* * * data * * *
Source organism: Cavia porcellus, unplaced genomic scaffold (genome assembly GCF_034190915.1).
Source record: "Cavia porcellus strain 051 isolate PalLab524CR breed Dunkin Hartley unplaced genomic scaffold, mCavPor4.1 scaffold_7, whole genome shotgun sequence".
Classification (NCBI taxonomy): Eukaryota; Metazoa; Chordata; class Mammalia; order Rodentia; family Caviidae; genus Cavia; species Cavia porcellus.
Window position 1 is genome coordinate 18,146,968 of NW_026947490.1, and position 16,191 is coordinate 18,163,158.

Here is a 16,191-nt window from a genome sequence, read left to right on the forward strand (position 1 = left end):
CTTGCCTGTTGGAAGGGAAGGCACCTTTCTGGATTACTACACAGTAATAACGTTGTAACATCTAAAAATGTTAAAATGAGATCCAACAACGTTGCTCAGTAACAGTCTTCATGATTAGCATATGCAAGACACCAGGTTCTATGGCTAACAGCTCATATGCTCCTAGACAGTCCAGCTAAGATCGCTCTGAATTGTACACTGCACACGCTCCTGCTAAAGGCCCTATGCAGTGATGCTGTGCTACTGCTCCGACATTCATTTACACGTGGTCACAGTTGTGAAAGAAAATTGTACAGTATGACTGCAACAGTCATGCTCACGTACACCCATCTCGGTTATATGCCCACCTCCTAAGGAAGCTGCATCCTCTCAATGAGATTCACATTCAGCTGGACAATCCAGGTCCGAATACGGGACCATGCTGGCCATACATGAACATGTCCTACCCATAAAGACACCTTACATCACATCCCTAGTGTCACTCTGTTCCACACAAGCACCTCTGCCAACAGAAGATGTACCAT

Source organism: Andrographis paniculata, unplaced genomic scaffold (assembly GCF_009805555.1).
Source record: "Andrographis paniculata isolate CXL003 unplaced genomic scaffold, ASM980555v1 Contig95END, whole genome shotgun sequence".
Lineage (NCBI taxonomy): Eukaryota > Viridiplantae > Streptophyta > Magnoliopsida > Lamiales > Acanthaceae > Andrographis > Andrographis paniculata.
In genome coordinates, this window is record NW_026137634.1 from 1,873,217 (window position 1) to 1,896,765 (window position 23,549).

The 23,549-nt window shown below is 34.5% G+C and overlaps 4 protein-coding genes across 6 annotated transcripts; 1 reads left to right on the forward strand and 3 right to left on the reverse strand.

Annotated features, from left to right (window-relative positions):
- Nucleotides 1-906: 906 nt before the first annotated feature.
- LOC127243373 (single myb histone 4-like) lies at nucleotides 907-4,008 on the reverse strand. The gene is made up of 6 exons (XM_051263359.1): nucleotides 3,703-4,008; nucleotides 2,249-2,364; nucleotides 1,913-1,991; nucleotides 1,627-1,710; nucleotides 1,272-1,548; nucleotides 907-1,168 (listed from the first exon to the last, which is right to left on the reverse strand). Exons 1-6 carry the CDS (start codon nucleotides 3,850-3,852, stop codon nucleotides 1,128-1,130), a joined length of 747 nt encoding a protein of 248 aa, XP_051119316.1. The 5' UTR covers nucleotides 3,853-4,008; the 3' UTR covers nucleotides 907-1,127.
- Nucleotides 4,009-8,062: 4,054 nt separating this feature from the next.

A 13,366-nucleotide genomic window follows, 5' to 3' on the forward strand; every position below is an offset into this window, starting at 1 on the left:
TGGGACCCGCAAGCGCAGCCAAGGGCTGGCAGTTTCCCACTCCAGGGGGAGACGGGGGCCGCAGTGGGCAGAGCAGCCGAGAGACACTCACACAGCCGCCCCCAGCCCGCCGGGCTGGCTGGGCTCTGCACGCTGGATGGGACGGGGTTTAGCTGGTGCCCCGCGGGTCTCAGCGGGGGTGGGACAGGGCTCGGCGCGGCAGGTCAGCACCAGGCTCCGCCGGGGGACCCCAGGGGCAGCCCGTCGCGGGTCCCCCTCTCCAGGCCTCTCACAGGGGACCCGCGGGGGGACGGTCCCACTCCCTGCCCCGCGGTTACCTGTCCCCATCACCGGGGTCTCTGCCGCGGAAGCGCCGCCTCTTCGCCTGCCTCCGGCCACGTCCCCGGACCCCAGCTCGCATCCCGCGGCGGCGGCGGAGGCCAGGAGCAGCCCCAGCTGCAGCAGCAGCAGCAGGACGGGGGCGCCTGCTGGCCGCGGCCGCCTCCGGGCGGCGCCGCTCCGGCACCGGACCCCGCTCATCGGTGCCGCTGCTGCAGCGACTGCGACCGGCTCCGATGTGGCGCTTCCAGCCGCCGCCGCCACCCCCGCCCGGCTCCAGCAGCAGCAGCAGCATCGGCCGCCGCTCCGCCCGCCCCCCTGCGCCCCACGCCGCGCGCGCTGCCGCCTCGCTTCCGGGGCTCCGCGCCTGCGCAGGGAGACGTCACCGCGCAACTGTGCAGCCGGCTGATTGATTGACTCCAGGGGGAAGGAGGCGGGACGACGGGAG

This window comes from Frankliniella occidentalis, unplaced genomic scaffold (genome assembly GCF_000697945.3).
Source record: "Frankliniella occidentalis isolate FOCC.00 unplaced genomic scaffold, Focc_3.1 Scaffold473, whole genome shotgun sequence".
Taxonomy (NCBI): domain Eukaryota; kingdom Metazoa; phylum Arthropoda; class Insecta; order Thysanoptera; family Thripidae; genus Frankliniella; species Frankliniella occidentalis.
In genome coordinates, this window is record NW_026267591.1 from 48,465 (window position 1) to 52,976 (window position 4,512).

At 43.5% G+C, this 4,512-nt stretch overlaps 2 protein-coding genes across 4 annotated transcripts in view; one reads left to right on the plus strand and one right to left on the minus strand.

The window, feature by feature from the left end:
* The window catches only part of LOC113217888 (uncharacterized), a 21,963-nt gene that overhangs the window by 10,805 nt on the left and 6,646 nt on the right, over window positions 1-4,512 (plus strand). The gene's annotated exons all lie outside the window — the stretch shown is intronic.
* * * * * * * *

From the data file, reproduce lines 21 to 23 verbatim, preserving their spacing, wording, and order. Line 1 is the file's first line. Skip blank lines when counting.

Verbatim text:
In genome coordinates, this window is record NW_026267591.1 from 48,465 (window position 1) to 52,976 (window position 4,512).

At 43.5% G+C, this 4,512-nt stretch overlaps 2 protein-coding genes across 4 annotated transcripts in view; one reads left to right on the plus strand and one right to left on the minus strand.

The window, feature by feature from the left end: